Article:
The doctrine of spoliation of evidence can cause major problems for both plaintiffs and defendants in civil litigation. Often times, months or years pass before the defendant is notified of a claim. As a result, defendants may have no notice that there is a duty to preserve evidence relevant to future litigation until after the evidence is discarded, lost or destroyed during the normal course of business. It is paramount, therefore, that businesses understand the rules associated with spoliation of evidence and adopt sound policies and procedures to (a) identify a potential claim; and (b) take reasonable steps to preserve evidence material to the claim.
As a general matter, spoliation of evidence permits a court to draw a negative inference against a party that has intentionally, and for improper purpose, destroyed, mutilated, lost, altered or concealed evidence. Bronson v. Umphries, 138 S.W.3d 844, 854 (Tenn. Ct. App. 2003); Leatherwood v. Wadley, 121 S.W.3d 682, 703 (Tenn. Ct. App. 2003); Foley v. St. Thomas Hospital, 906 S.W.2d 448, 453-54 (Tenn. Ct. App. 1995)). Federal courts in the Sixth Circuit also require some showing of intentional destruction of evidence before a spoliation sanction is appropriate. Atkins v. Wolever, 554 F.3d 65 (6th Cir. 2012); Beaven v. U.S. Dept. of J., 622 F.3d 540 (6th Cir. 2010).
However, amendments to the Tennessee Rules of Procedure, as well as several unreported Tennessee cases, began calling into question the type of proof required before a court may impose a spoliation sanction. Rule 37A.02 of the Tennessee Rules of Civil Procedure states that a sanction “… may be imposed upon a party or an agent of a party who discards, destroys, mutilates, alters, or conceals evidence.” Tenn. R. Civ. Pro. 34A.02. There is no culpable mind state included in this rule. In Cincinnati Ins. Co. v. Mid-S. Drillers Supply, Inc., 2008 WL 220287 (Tenn. Ct. App., Jan. 25, 2008), the Tennessee Court of Appeals pointed out that “nowhere in Rule 34A does it state that a finding of intentional destruction of evidence is permitted before a trial can order sanctions under Rule 37.” Id. at *4. The court held “. . . the trial court has discretion to sanction a party by dismissal of its case where the party’s destruction of evidence severely prejudices an adverse party’s defense irrespective of whether the destruction was inadvertent or intentional.” Id. at *1.
But, following the Cincinnati case, the Court of Appeals has repeatedly held that the doctrine of spoliation only permits a court to draw a negative inference against a party who has intentionally, and for improper purpose, destroyed, mutilated, lost, altered, or concealed evidence. Fuller v. City of Memphis, 2012 WL 3201937, at *5 (Tenn. Ct. App., August 8, 2012); Hensley v. Duke, 2010 WL 845385, at *9 (Tenn. Ct. App., March 10, 2010); Kincade v. Jiffy Lube, 2008 WL 1970348, at *4 (Tenn. Ct. App., May 8, 2008). In Fuller v. City of Memphis, the court reiterated that the negative inference only arises “… when the spoliation occurs in circumstances indicating fraud and a desire to suppress the truth. It does not arise when the destruction was a matter of routine with no fraudulent intent.” Id. at *5.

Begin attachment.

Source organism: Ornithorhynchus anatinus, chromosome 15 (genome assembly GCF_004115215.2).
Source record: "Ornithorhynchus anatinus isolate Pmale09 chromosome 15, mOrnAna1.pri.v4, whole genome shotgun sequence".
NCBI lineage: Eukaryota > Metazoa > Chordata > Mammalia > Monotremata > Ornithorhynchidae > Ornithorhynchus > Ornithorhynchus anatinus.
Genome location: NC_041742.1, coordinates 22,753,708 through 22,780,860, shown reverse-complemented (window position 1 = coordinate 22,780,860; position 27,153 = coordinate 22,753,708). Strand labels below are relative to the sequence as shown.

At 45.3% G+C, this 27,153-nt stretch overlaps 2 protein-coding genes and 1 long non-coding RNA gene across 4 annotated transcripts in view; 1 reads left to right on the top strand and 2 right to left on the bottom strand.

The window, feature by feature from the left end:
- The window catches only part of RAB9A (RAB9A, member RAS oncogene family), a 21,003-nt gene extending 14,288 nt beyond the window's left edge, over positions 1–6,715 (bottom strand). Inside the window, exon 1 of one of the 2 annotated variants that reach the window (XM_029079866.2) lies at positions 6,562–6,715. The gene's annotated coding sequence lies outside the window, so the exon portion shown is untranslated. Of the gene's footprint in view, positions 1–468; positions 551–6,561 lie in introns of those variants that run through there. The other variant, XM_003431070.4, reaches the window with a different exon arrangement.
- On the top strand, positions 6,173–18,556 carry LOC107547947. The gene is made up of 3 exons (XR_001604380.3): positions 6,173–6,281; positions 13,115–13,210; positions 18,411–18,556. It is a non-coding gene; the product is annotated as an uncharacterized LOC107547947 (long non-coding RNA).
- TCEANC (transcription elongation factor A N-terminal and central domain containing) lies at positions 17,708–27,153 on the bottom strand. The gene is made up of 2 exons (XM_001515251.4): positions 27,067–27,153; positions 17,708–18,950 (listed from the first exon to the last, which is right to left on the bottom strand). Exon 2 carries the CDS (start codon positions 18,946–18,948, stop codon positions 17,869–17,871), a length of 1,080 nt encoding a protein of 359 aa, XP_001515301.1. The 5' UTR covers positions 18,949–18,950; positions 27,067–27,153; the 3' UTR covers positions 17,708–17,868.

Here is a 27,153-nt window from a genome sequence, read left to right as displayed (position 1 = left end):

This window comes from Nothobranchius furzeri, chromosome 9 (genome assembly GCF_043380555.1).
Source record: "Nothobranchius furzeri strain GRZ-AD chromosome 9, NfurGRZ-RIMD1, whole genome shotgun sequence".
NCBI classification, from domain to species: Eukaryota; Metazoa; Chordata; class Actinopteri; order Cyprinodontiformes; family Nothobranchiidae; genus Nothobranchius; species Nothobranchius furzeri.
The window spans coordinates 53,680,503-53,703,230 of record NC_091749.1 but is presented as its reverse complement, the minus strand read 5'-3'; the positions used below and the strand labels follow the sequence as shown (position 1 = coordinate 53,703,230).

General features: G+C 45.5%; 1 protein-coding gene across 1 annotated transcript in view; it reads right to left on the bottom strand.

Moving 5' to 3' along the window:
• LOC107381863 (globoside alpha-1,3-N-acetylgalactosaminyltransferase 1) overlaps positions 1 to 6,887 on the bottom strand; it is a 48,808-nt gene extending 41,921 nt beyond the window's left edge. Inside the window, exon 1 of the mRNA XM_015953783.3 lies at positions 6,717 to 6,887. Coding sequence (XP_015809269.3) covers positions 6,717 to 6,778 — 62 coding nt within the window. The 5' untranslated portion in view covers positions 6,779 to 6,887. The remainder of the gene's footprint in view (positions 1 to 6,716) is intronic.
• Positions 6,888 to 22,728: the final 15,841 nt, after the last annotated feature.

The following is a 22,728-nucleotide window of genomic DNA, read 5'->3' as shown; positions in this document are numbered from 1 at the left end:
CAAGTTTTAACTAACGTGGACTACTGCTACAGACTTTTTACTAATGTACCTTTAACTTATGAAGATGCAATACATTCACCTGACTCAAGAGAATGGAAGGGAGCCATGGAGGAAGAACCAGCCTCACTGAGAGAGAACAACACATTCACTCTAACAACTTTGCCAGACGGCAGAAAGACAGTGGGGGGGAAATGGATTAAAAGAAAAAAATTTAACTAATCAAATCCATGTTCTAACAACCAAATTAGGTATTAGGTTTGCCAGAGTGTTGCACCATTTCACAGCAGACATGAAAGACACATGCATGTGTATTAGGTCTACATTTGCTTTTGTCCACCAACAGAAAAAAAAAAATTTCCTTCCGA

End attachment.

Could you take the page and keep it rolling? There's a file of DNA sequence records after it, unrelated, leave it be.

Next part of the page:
Accordingly, although the current status quo appears to require a showing of intent, it is clear that trial courts have wide discretion in determining the appropriate sanction to be imposed for discovery violations and that such discretion will only be set aside on appeal when the court has misconstrued or misapplied the controlling legal principal. Mercer v. Vanderbilt University, Inc., 134 S.W.3d 121, 133 (Tenn. 2004). Hopefully, the Tennessee Supreme Court will clarify what standard applies in determining whether or not a spoliation sanction is appropriate. In the meantime, it is incredibly important for businesses to use due diligence to protect and preserve any evidence that may relate to civil litigation, including standardization of incident reports for all incidents involving injury on premises. It is equally important that any incident reports be communicated to the appropriate risk managers for evaluation and appropriate action.
If your business needs advise concerning risk management or evidence preservation, please do not hesitate to contact me.